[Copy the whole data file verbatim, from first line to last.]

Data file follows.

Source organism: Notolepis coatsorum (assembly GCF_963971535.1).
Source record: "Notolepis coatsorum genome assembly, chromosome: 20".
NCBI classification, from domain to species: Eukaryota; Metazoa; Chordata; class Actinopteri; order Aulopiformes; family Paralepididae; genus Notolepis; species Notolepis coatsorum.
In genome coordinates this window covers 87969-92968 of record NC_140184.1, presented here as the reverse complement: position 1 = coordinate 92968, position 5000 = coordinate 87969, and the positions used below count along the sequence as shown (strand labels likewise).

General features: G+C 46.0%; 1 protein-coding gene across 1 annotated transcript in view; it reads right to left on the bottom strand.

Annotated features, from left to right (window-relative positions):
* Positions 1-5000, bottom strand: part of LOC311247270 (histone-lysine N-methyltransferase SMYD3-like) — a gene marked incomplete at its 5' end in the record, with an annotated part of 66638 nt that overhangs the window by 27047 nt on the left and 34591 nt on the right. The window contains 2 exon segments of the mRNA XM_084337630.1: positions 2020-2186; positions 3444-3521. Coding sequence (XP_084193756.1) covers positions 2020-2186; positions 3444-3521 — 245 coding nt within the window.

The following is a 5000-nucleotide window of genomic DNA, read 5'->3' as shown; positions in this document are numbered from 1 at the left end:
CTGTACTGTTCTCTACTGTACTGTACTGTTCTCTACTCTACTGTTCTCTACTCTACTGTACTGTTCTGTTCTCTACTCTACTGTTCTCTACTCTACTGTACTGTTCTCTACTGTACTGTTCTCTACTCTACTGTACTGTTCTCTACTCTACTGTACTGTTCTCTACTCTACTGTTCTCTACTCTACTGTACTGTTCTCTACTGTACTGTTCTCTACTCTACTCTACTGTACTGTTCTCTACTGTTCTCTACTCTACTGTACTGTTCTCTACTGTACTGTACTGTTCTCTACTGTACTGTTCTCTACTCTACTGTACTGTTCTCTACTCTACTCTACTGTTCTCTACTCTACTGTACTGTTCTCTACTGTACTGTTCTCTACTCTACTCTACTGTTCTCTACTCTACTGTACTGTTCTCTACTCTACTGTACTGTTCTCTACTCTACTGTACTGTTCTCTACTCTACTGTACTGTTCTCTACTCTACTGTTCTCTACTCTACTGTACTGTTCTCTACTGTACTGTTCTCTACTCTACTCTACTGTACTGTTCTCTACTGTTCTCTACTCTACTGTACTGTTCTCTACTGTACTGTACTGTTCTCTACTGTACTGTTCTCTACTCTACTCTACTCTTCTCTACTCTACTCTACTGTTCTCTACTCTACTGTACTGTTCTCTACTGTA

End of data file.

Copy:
Source organism: Notolepis coatsorum (assembly GCF_963971535.1).
Source record: "Notolepis coatsorum genome assembly, chromosome: 20".
NCBI classification, from domain to species: Eukaryota; Metazoa; Chordata; class Actinopteri; order Aulopiformes; family Paralepididae; genus Notolepis; species Notolepis coatsorum.
In genome coordinates this window covers 87969-92968 of record NC_140184.1, presented here as the reverse complement: position 1 = coordinate 92968, position 5000 = coordinate 87969, and the positions used below count along the sequence as shown (strand labels likewise).

General features: G+C 46.0%; 1 protein-coding gene across 1 annotated transcript in view; it reads right to left on the bottom strand.

Annotated features, from left to right (window-relative positions):
* Positions 1-5000, bottom strand: part of LOC311247270 (histone-lysine N-methyltransferase SMYD3-like) — a gene marked incomplete at its 5' end in the record, with an annotated part of 66638 nt that overhangs the window by 27047 nt on the left and 34591 nt on the right. The window contains 2 exon segments of the mRNA XM_084337630.1: positions 2020-2186; positions 3444-3521. Coding sequence (XP_084193756.1) covers positions 2020-2186; positions 3444-3521 — 245 coding nt within the window.

The following is a 5000-nucleotide window of genomic DNA, read 5'->3' as shown; positions in this document are numbered from 1 at the left end:
CTGTACTGTTCTCTACTGTACTGTACTGTTCTCTACTCTACTGTTCTCTACTCTACTGTACTGTTCTGTTCTCTACTCTACTGTTCTCTACTCTACTGTACTGTTCTCTACTGTACTGTTCTCTACTCTACTGTACTGTTCTCTACTCTACTGTACTGTTCTCTACTCTACTGTTCTCTACTCTACTGTACTGTTCTCTACTGTACTGTTCTCTACTCTACTCTACTGTACTGTTCTCTACTGTTCTCTACTCTACTGTACTGTTCTCTACTGTACTGTACTGTTCTCTACTGTACTGTTCTCTACTCTACTGTACTGTTCTCTACTCTACTCTACTGTTCTCTACTCTACTGTACTGTTCTCTACTGTACTGTTCTCTACTCTACTCTACTGTTCTCTACTCTACTGTACTGTTCTCTACTCTACTGTACTGTTCTCTACTCTACTGTACTGTTCTCTACTCTACTGTACTGTTCTCTACTCTACTGTTCTCTACTCTACTGTACTGTTCTCTACTGTACTGTTCTCTACTCTACTCTACTGTACTGTTCTCTACTGTTCTCTACTCTACTGTACTGTTCTCTACTGTACTGTACTGTTCTCTACTGTACTGTTCTCTACTCTACTCTACTCTTCTCTACTCTACTCTACTGTTCTCTACTCTACTGTACTGTTCTCTACTGTA